The very first surprising moments of the album come in the very beginning, with a spoken word by prolific acting veteran, Samuel L. Jackson:
“There is a beauty in the distant sound of a weeping man. There’s wonder in your child’s eyes, or maybe your future child’s eyes. And many things you may remember that you had, that you lost, that you let slip through your fingers, so cherish them all
You are the poor, the refugee, the bloody victim. You are the power, the winner and the fighter. Breathe in, you’re lucky to
Be the beauty, the memory, the past, the past, the present and the future, be infinite. Do something, say something, believe in something, but most of all, know you can change things. Yes, you. What are you waiting for? Do not be fearful of evolution, the time is now!”
Surprisingly though, Paloma had directed a very annoyed Samuel for this monologue.
With a muffled background of brass instruments, synths, harps and even crowds of children, the opening is a brave and quite creative one for a pop and R&B album. It actually sounds quite like an intro to a motion-picture sci-fi.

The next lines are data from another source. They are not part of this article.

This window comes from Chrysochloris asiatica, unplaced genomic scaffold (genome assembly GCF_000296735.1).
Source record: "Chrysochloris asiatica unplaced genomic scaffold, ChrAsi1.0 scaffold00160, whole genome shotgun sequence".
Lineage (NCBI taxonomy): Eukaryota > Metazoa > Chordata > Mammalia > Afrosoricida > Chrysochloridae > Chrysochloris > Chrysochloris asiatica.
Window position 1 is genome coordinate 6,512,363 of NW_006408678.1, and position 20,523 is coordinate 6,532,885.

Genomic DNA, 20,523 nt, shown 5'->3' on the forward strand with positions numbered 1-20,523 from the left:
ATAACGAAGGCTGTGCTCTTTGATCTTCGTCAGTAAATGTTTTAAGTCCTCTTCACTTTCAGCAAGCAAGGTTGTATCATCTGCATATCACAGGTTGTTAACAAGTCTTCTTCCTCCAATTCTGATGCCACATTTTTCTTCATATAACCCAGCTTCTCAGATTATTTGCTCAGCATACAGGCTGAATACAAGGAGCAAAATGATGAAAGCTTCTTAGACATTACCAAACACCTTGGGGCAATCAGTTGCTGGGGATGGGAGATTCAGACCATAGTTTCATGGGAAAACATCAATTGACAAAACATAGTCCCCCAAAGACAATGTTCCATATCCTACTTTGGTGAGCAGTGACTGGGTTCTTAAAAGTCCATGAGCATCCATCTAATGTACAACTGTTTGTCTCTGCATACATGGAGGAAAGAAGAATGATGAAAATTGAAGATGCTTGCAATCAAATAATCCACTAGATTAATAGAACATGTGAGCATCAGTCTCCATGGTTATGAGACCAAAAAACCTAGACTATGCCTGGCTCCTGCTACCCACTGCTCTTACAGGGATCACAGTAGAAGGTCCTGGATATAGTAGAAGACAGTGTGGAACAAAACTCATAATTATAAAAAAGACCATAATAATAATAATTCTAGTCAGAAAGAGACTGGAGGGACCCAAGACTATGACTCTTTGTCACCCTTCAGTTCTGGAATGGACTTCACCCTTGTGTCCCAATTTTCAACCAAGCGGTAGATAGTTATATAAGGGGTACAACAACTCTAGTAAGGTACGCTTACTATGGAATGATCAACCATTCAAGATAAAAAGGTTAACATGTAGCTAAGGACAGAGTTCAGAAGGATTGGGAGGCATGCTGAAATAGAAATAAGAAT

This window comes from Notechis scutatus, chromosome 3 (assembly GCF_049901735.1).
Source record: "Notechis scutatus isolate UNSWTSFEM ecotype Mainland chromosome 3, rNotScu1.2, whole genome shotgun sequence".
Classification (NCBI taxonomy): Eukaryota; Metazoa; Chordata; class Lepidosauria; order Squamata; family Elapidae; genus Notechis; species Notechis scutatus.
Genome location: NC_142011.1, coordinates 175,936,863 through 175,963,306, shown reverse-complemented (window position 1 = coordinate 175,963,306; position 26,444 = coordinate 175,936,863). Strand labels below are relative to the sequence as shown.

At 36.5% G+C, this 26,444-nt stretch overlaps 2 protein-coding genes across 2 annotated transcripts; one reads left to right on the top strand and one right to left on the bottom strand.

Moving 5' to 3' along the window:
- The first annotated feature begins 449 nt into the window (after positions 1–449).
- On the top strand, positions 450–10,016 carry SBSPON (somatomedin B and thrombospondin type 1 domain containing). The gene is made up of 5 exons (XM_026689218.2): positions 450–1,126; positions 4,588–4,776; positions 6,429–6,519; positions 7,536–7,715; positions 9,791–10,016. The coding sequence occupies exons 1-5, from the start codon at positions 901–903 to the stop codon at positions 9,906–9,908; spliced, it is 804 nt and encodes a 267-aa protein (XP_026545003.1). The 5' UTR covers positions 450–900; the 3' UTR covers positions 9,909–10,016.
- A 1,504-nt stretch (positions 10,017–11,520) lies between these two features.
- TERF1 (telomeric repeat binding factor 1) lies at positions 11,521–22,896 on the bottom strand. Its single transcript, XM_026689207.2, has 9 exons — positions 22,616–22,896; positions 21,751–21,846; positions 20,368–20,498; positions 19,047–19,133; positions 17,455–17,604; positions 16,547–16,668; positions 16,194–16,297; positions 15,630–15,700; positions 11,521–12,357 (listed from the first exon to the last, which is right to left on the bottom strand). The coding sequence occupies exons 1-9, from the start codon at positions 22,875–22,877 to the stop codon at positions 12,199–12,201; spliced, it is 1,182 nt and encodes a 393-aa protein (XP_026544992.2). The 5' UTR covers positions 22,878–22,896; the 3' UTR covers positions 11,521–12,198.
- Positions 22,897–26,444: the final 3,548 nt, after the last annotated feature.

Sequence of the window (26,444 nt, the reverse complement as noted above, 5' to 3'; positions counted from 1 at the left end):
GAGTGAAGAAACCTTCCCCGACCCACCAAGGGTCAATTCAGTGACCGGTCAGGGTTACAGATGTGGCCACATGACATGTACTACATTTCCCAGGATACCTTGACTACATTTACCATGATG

And with the videos released so far, it makes perfect sense. This, as an album is Paloma’s directorial debut. Before, she was just the leading starlet, with what many of her critics described as a “gimmick”.
But if anyone is a true critic and admirer of Paloma, they would understand that she has always been this versatile in design.
The Architect, a fitting description of Paloma as a performer, as an opening song is a strong reminder of why Paloma could easily be a contender for one of the best singer songwriters and performers our age has seen.
Paloma sounds as confident as ever in the opening track. Singing in her trademark deep drawl for the opening lines, she vocalizes over the rhythmic drums and steadily leads up to the belted line “I will forgive you, but I won’t forget”, which comes with harmonizing background vocals and as usual, a roaring string section. The music is so dynamic and melodies so genuine that it makes you believe that the entire thing is live and not digital at all. That’s quite a musical idea in 2017.
But what’s interesting is that Paloma seems to be sticking with her normal damsel-in-distress, but still very powerful narrative of a scorned woman being mistreated. If this is the narrative of an architect, it makes one wonder about what Paloma is metaphorically building, or creating.